In this issue:
- IP Economy – Intangible Assets as Collateral
- VA Issues Guidance on IRRRL Requirements
- VA Provides Interim Guidance on the Blue Water Navy Vietnam Veterans Act of 2019
- NMLS Ombudsman Holds Meeting at 2019 AARMR Annual Regulatory Conference
- CFPB Gives Boost to Use of Alternative Data and Machine Learning
- DOJ Files Amicus Brief With SCOTUS in FDCPA Statute of Limitations Case
- HUD Throws in the Towel on Down Payment Assistance Revisions
- HUD Publishes Proposed Revisions to Disparate Impact Rule
- Treatment of Models Under HUD’s Proposed Disparate Impact Rule: Our Thoughts
- Podcast: A Discussion of the CFPB’s Authority to Prohibit Abusive Acts or Practices
- CA Regulator Proposes Regulations to Implement New Law Requiring Consumer-Like Disclosures for Commercial Financing
- Did You Know?
- Looking Ahead
IP Economy – Intangible Assets as Collateral
Intellectual property is an important, valuable, and often overlooked asset class that includes copyrights, trademarks, patents, trade secrets, and confidential information. Each category of intellectual property asset incentivizes innovation, spurs creativity, and boosts the economy by providing rights holders with an exclusive property right—an ability to invest in, build, and exploit a work, brand, or invention and exclude others from doing so for a period of time. When protected and enforced properly, the commercial value in IP can be great.
IP has always been a player in secured transactions, but because of its value, it could be the sole or primary source of collateral for lenders. And indeed, as we move from investing in physical assets to building on the cloud, the ability to navigate intangible asset-based lending is beneficial. Lenders can pool IP assets and issue a security backed by those assets. Before exploring a loan secured by IP, lenders should be aware of several issues:
In order evaluate whether an IP portfolio is valuable enough to secure a loan, lenders should obtain a detailed schedule on the types of IP alleged to be owned by the borrower. Work with an intellectual property attorney to independently audit a borrower’s IP portfolio to confirm, for example: owners of any claimed registered or unregistered rights, any outstanding and unresolved infringement claims, whether the IP rights are subject to an assignment or a license, and whether there are other security interests registered against assets in the portfolio.
Once you have a clear picture of the assets that comprise the IP portfolio, lenders should consider its commercial value—something not found on a company’s balance sheet. Undertaking an independent valuation of IP is the best way to determine how much lenders can lend against such assets, given that the highly specialized nature of IP requires expertise to understand and determine its value in the marketplace.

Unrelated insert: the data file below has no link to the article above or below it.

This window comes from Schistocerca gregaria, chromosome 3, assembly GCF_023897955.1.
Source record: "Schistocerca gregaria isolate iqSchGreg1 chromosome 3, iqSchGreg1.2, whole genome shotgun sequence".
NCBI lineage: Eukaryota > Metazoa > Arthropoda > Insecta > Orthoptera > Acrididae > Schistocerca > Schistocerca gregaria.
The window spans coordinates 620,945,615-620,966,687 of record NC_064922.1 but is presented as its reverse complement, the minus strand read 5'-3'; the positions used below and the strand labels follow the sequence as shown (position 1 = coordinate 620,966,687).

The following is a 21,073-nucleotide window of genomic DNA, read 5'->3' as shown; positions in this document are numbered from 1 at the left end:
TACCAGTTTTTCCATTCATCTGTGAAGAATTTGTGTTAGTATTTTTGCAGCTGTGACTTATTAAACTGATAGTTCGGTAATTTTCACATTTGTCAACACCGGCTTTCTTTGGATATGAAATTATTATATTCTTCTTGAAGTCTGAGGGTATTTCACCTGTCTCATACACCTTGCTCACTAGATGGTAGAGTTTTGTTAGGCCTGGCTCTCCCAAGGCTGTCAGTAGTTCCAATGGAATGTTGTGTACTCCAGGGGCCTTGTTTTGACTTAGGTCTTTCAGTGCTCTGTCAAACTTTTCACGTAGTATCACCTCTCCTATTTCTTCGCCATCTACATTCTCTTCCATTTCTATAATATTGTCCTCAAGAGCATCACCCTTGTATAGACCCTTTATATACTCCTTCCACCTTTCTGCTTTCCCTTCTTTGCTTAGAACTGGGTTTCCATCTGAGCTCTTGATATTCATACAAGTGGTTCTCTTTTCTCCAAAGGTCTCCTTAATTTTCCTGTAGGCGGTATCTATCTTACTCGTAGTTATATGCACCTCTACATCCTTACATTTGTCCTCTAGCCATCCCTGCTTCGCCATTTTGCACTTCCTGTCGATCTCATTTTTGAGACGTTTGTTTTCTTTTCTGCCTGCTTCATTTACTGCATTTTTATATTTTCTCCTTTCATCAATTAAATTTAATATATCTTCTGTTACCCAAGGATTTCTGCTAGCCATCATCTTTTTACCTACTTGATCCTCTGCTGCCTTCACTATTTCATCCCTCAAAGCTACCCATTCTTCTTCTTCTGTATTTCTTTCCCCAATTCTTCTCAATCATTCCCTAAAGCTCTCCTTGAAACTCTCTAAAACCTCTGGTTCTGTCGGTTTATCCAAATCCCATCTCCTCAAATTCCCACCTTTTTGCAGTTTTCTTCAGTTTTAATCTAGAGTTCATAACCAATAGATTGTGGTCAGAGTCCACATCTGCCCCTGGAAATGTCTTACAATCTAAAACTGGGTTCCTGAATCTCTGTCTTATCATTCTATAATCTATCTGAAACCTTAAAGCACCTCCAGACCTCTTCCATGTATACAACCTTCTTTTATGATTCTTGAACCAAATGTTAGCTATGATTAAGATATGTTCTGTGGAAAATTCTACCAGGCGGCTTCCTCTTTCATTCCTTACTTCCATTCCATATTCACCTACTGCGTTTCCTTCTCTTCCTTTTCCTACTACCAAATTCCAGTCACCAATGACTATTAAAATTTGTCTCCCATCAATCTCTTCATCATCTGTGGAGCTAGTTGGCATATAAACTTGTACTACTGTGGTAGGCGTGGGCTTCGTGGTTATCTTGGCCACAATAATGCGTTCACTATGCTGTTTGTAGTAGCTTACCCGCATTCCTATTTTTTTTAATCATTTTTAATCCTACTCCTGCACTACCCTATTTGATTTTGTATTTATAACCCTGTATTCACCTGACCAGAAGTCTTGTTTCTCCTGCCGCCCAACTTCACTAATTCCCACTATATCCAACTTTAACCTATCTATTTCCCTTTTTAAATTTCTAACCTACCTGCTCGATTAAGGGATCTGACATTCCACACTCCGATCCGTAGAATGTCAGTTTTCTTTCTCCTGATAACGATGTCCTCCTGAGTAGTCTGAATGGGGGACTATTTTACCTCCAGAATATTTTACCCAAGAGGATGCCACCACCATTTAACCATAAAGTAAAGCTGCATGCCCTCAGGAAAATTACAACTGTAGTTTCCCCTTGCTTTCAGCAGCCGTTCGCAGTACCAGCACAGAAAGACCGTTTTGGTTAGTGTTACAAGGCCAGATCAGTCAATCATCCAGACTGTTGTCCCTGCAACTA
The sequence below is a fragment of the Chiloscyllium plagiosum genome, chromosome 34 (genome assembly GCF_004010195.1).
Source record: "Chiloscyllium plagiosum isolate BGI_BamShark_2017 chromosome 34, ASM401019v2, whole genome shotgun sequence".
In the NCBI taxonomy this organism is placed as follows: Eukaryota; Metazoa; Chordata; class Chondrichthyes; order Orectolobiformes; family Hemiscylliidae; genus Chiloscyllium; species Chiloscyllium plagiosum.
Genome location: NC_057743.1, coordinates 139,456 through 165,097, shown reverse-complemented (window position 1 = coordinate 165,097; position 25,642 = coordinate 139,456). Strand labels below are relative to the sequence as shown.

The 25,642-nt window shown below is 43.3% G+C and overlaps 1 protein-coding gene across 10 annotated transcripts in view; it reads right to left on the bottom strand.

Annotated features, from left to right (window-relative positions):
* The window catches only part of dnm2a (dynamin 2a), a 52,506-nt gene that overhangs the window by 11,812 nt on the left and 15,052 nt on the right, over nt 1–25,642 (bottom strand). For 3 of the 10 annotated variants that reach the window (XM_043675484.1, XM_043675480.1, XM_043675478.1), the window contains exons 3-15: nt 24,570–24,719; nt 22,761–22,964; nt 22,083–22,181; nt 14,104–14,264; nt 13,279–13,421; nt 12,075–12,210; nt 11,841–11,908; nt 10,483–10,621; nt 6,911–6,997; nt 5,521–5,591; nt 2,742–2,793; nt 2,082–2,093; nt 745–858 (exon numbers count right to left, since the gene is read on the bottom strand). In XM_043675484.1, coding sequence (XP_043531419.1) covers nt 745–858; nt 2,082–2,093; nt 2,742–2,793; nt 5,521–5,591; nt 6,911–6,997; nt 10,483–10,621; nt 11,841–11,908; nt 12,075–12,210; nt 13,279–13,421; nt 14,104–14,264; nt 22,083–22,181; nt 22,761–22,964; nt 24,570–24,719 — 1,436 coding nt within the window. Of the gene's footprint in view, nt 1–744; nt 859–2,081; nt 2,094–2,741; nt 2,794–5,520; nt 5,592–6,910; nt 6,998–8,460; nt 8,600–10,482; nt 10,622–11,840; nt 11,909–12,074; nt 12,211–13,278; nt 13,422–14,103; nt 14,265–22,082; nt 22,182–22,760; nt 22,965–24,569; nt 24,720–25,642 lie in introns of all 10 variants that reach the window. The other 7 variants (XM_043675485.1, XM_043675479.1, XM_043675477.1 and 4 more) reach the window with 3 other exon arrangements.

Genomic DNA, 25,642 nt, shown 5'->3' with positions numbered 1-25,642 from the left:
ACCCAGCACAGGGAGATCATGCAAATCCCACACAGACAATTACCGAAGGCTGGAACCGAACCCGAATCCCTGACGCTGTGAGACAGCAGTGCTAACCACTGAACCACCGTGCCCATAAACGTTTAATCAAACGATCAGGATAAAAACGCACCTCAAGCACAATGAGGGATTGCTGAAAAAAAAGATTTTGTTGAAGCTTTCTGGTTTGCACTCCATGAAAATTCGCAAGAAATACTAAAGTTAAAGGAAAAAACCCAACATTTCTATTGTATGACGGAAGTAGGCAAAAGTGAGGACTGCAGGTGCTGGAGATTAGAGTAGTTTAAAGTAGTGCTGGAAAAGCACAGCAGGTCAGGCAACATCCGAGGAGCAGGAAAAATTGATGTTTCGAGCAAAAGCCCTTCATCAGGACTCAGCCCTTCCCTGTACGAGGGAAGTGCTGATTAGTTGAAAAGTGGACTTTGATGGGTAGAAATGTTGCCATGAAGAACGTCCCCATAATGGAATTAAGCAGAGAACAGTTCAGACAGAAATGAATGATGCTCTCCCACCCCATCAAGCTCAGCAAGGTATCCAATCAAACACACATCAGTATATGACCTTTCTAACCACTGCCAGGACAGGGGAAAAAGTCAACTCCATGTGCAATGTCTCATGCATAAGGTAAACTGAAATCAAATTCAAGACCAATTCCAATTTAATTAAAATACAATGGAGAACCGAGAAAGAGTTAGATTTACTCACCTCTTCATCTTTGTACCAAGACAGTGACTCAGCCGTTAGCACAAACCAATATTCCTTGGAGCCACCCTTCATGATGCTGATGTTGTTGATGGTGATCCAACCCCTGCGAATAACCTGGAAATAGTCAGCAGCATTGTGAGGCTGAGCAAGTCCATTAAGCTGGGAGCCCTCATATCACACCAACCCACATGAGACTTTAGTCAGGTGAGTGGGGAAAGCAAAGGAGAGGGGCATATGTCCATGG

In the event that a borrower defaults, lenders should ensure that they will be able to dispose of the assets, and assess whether there is a potential market appetite. For instance, lenders should identity any potential investors or buyers to assess demand should the lender need to recover.
VA Issues Guidance on IRRRL Requirements
To protect veterans from loan churning, the Economic Growth, Regulatory Relief, and Consumer Protection Act (Growth Act) imposed additional requirements for Interest Rate Reduction Refinance Loans (IRRRLs) to be guaranteed by the U.S. Department of Veterans Affairs (VA), as previously reported. VA recently issued Circular 26-19-22 (which has three exhibits: Exhibit A, Exhibit B and Exhibit C) to consolidate and clarify guidance on the requirements, as well as to address the clarification of the loan seasoning requirement made by the Protecting Affordable Mortgages for Veterans Act of 2019.
VA emphasizes that the Circular addresses only IRRRLs and that lenders should not confuse VA guidance regarding cash-out refinance loans with the guidance provided in the Circular. VA also indicates that it has not updated its regulations for IRRRLs to reflect statutory changes and that “until VA publishes a final rule updating its IRRRL regulations, in instances where regulatory provisions unequivocally conflict with this Circular, this Circular constitutes VA’s interpretation of current policy.”
The Circular provides guidance regarding the fee recoupment, net tangible benefit, and loan seasoning requirements for IRRRLs. For IRRRLs originated on or after May 25, 2018 (the date VA initially issued guidance under the Growth Act) and before August 8, 2019 (the date of Circular 26-19-22) that do not meet the fee recoupment and loan seasoning requirements outlined in the Circular, lenders may take steps to cure the noncompliance without VA’s prior approval, provided that the cure does not result in any costs to the veteran. VA advises that lenders should keep detailed records of cure actions for VA examination in cases where VA conducts loan reviews or lender site inspections. The ability to cure regarding the fee recoupment and net tangible benefit requirements does not apply to loans for which applications are received on or after the date of the Circular. Additionally, due to the nature of the loan seasoning requirement, VA advises that remedial action is not available for that requirement.